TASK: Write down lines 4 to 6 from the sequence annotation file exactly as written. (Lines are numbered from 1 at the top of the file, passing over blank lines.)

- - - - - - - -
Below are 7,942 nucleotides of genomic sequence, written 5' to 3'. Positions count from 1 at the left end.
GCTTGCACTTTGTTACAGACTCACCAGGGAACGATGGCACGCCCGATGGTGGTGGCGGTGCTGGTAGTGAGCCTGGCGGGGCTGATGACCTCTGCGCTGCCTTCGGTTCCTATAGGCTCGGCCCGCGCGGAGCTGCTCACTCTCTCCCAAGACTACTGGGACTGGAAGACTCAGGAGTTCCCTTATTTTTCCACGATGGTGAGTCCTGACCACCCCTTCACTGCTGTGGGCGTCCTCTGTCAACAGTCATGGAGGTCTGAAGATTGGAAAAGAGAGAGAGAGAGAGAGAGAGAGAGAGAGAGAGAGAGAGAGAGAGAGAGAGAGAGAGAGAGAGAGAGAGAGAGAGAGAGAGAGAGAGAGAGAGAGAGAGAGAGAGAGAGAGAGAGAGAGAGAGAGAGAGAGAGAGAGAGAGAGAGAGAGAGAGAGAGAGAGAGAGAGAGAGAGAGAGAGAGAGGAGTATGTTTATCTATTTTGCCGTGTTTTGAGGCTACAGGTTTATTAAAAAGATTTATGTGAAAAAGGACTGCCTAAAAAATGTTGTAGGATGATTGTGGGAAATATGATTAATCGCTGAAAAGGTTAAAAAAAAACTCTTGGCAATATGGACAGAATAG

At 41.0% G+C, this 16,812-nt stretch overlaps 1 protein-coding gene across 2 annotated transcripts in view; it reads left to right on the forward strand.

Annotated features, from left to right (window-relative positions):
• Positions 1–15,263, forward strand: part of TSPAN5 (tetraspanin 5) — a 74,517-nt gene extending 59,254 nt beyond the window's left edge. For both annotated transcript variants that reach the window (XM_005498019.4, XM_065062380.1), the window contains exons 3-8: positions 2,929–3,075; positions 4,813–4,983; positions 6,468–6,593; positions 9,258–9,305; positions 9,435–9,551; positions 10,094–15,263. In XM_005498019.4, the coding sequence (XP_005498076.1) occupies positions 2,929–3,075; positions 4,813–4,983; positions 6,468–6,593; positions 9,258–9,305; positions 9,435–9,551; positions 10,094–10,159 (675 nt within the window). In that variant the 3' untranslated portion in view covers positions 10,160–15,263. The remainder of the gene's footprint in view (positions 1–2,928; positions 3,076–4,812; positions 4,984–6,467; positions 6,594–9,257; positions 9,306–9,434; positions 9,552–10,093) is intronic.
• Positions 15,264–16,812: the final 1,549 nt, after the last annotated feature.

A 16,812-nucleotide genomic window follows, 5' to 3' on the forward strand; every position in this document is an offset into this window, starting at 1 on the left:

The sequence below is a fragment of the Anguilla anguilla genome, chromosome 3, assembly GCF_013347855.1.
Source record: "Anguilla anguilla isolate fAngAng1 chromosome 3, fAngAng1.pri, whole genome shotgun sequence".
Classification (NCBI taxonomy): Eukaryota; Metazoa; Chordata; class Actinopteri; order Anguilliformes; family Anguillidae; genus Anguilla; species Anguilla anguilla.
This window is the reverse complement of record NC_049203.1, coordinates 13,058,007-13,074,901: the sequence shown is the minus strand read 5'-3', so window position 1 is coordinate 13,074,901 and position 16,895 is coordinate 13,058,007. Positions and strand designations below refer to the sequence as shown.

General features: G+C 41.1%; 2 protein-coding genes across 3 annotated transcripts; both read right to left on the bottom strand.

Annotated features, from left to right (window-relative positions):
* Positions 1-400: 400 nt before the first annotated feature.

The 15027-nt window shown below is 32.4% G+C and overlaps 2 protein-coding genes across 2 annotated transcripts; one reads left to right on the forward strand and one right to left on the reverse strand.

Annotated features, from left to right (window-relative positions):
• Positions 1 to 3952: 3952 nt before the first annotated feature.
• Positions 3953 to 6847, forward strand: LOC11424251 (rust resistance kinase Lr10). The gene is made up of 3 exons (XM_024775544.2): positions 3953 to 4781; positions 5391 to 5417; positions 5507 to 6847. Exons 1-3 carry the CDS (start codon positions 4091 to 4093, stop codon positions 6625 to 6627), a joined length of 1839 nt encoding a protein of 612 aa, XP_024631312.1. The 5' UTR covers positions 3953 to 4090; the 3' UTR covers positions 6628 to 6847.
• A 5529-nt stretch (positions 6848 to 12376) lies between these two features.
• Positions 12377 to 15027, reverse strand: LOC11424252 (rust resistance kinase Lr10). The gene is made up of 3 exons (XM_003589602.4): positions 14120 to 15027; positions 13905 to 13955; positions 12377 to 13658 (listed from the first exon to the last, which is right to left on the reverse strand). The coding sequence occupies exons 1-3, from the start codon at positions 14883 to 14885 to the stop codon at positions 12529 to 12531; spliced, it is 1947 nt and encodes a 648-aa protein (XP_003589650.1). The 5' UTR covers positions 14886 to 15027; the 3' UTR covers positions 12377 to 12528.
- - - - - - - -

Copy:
Annotated features, from left to right (window-relative positions):
• Positions 1–15,263, forward strand: part of TSPAN5 (tetraspanin 5) — a 74,517-nt gene extending 59,254 nt beyond the window's left edge. For both annotated transcript variants that reach the window (XM_005498019.4, XM_065062380.1), the window contains exons 3-8: positions 2,929–3,075; positions 4,813–4,983; positions 6,468–6,593; positions 9,258–9,305; positions 9,435–9,551; positions 10,094–15,263. In XM_005498019.4, the coding sequence (XP_005498076.1) occupies positions 2,929–3,075; positions 4,813–4,983; positions 6,468–6,593; positions 9,258–9,305; positions 9,435–9,551; positions 10,094–10,159 (675 nt within the window). In that variant the 3' untranslated portion in view covers positions 10,160–15,263. The remainder of the gene's footprint in view (positions 1–2,928; positions 3,076–4,812; positions 4,984–6,467; positions 6,594–9,257; positions 9,306–9,434; positions 9,552–10,093) is intronic.
• Positions 15,264–16,812: the final 1,549 nt, after the last annotated feature.